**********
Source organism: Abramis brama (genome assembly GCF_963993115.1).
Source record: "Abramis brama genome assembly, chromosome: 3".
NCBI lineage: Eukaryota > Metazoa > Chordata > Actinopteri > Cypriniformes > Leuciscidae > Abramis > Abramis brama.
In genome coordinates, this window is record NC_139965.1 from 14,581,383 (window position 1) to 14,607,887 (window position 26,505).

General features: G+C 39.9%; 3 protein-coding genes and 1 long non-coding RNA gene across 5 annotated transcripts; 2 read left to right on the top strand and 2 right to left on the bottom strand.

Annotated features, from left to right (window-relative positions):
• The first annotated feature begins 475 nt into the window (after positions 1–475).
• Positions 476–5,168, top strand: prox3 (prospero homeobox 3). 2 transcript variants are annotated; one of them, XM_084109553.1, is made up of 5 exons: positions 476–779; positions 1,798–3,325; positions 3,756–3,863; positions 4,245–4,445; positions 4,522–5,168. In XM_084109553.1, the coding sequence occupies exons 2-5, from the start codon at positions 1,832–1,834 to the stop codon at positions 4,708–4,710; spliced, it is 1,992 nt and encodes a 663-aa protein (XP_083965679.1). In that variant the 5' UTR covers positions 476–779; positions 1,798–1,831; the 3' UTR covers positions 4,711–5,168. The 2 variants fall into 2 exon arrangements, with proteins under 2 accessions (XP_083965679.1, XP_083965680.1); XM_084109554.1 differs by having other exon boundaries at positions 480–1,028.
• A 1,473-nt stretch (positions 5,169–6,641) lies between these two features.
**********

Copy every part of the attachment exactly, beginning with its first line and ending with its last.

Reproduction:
Source organism: Abramis brama (genome assembly GCF_963993115.1).
Source record: "Abramis brama genome assembly, chromosome: 3".
NCBI lineage: Eukaryota > Metazoa > Chordata > Actinopteri > Cypriniformes > Leuciscidae > Abramis > Abramis brama.
In genome coordinates, this window is record NC_139965.1 from 14,581,383 (window position 1) to 14,607,887 (window position 26,505).

General features: G+C 39.9%; 3 protein-coding genes and 1 long non-coding RNA gene across 5 annotated transcripts; 2 read left to right on the top strand and 2 right to left on the bottom strand.

Annotated features, from left to right (window-relative positions):
• The first annotated feature begins 475 nt into the window (after positions 1–475).
• Positions 476–5,168, top strand: prox3 (prospero homeobox 3). 2 transcript variants are annotated; one of them, XM_084109553.1, is made up of 5 exons: positions 476–779; positions 1,798–3,325; positions 3,756–3,863; positions 4,245–4,445; positions 4,522–5,168. In XM_084109553.1, the coding sequence occupies exons 2-5, from the start codon at positions 1,832–1,834 to the stop codon at positions 4,708–4,710; spliced, it is 1,992 nt and encodes a 663-aa protein (XP_083965679.1). In that variant the 5' UTR covers positions 476–779; positions 1,798–1,831; the 3' UTR covers positions 4,711–5,168. The 2 variants fall into 2 exon arrangements, with proteins under 2 accessions (XP_083965679.1, XP_083965680.1); XM_084109554.1 differs by having other exon boundaries at positions 480–1,028.
• A 1,473-nt stretch (positions 5,169–6,641) lies between these two features.